Consider organizational behavior and culture

Speed and accuracy will always win when planning a transition. But never overlook an agency's culture. Is the organization mentally prepared for the change at the pace of the negotiated transition plan? Keep in mind that transitions often include new technology and business processes. The capacity for change is highly personal.

Communicate with users

Have you prepared agency employees for this "change management" concept? You can never overcommunicate under these conditions. Also, remember that the incumbent is in the field with your users countering every point you are making. Users can sabotage the transitions if you don't give them reasons to cooperate. Often, employees are not part of the chain of command, so they turn to unions for representation. Find ways to make the field want to progress.

Communicate with the overseers

The media will report major programs, and Congress will receive briefings on them. Preferably, agency officials deliver those briefings. You should decide the metrics and keep all news flowing freely. Don't cut off briefings with Congress when problems surface. That is when they are most important. A stitch in time saves a hearing.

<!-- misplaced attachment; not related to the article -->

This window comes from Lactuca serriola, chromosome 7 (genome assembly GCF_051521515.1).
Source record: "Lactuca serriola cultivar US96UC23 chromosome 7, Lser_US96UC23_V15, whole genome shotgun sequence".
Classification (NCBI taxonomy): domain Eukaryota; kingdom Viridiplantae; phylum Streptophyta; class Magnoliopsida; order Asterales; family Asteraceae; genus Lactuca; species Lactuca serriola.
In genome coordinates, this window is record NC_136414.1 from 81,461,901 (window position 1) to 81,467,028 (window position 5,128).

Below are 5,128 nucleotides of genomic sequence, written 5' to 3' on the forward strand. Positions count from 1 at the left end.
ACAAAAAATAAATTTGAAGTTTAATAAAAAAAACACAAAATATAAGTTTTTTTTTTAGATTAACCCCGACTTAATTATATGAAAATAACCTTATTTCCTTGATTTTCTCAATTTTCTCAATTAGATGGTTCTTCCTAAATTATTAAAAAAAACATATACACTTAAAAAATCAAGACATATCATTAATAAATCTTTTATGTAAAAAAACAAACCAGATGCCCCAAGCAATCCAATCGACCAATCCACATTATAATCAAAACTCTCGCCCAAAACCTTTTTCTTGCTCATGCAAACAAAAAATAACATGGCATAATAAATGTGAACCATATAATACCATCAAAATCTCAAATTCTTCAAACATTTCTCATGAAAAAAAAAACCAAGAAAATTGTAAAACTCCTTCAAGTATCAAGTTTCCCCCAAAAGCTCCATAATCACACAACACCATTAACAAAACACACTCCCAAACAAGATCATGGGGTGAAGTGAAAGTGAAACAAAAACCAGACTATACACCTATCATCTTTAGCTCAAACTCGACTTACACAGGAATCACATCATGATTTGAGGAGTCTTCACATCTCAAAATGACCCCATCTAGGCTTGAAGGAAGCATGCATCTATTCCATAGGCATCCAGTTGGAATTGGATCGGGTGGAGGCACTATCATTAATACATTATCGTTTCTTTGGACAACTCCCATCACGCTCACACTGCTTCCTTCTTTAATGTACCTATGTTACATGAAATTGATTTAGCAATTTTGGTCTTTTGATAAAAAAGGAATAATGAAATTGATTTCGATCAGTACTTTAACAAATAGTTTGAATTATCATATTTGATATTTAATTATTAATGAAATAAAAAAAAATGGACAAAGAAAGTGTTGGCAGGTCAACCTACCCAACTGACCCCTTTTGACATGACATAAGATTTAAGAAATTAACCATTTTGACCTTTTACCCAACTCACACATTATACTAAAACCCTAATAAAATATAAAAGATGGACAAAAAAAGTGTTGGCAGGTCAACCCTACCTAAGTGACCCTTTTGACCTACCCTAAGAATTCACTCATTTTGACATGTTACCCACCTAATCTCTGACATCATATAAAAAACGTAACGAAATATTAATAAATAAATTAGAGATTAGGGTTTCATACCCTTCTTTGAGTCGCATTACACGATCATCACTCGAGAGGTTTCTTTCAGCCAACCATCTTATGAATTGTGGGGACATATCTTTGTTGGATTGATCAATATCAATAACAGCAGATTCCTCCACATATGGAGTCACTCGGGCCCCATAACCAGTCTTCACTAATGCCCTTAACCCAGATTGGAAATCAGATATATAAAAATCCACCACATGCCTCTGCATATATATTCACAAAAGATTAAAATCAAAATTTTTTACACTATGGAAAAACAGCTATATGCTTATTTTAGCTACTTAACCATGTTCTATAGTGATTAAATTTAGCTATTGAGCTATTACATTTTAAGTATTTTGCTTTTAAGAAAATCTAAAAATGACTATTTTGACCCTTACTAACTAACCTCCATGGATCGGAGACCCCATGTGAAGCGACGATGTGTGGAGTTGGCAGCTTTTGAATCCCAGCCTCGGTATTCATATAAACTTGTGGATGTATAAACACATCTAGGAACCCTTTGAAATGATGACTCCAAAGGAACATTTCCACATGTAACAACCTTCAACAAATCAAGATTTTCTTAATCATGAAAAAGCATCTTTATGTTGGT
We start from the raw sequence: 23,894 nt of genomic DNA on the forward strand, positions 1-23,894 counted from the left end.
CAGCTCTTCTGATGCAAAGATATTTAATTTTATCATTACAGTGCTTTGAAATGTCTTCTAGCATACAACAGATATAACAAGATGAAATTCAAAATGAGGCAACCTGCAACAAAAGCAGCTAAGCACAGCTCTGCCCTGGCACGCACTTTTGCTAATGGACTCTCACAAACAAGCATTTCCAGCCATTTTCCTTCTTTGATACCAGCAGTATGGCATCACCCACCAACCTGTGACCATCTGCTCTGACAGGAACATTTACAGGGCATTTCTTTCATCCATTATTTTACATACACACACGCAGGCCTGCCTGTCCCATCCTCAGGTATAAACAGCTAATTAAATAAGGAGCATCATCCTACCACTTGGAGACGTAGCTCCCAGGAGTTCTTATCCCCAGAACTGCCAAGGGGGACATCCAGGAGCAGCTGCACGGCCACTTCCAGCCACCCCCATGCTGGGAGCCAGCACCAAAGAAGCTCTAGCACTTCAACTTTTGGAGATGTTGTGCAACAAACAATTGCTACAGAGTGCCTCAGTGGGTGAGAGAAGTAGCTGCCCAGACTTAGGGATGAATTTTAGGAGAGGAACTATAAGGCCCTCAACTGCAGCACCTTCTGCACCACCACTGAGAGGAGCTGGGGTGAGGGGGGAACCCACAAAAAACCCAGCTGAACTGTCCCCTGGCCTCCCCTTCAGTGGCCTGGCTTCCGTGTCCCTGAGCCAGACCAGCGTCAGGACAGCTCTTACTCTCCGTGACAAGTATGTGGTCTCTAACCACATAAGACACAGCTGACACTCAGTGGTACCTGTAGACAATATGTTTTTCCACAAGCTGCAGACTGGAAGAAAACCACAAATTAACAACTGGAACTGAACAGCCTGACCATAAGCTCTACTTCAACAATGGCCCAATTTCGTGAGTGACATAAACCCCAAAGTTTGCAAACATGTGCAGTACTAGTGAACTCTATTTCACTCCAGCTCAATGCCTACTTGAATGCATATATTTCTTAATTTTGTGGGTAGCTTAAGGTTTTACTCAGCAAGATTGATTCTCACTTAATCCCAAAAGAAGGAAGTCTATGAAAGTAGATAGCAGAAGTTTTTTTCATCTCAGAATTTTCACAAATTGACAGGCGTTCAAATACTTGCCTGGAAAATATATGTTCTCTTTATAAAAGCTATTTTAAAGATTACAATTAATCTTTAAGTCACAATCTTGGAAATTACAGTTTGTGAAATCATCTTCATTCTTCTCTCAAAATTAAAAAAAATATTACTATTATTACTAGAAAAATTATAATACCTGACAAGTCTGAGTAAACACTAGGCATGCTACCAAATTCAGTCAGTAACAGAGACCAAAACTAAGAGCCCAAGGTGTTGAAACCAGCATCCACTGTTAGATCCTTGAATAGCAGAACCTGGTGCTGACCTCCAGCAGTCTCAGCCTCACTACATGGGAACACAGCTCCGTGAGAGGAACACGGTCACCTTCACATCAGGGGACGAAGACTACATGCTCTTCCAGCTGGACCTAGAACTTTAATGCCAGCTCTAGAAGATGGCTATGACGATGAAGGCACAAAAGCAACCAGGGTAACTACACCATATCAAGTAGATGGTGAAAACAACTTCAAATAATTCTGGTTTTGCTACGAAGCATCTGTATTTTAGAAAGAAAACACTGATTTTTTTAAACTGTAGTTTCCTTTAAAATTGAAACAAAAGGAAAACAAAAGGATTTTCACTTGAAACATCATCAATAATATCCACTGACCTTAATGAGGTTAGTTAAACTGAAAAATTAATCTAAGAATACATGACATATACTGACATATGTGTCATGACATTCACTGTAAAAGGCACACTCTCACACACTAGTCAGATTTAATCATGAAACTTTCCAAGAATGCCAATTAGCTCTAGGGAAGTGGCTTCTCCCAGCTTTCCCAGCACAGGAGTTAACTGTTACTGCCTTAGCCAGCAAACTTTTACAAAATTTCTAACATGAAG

Consider contingencies

People don't always plan for what they know can or will happen. Anticipate some unpredictable events when you build the schedule. Also, be clear that changes in the solution, such as adding locations or upgrading bandwidth, impact the transition plan. Program management must be disciplined and structured. That goes both ways. Never seek an environment in which several people continually tinker with the plan.

Not all executives are program managers

Recent transitions continue to prove that the skills required to be a successful capture executive are not the same as a program manager.

Hire the best

Never accept anyone but the best staff. An effective and successful program management team is worth its weight in gold. A truism I have never seen fail is that "A" people hire "A" people. "B" people hire "C" people. Successful program managers never fail. While others complain about the weather, lack of complete data or need for more time, the world-class program manager is doing the job.

Think in terms of partnerships

Save the threats and recriminations. Give the vendor — yes, even the incumbent — reasons to be successful. If your contract does not have performance-based criteria that allows you to financially reward the vendors — and shame on you if it does not — then write letters to the company's chief executive officer. Arrange a site visit to personally thank the boss for the company's good work. Throw a party and celebrate. Take the vendor to lunch.

Those are some of the steps that are critical to successful transitions is planning and communicating. Happy transitions.

Payne is a veteran telecommunications executive focusing on government work. He has worked for several major telecom companies.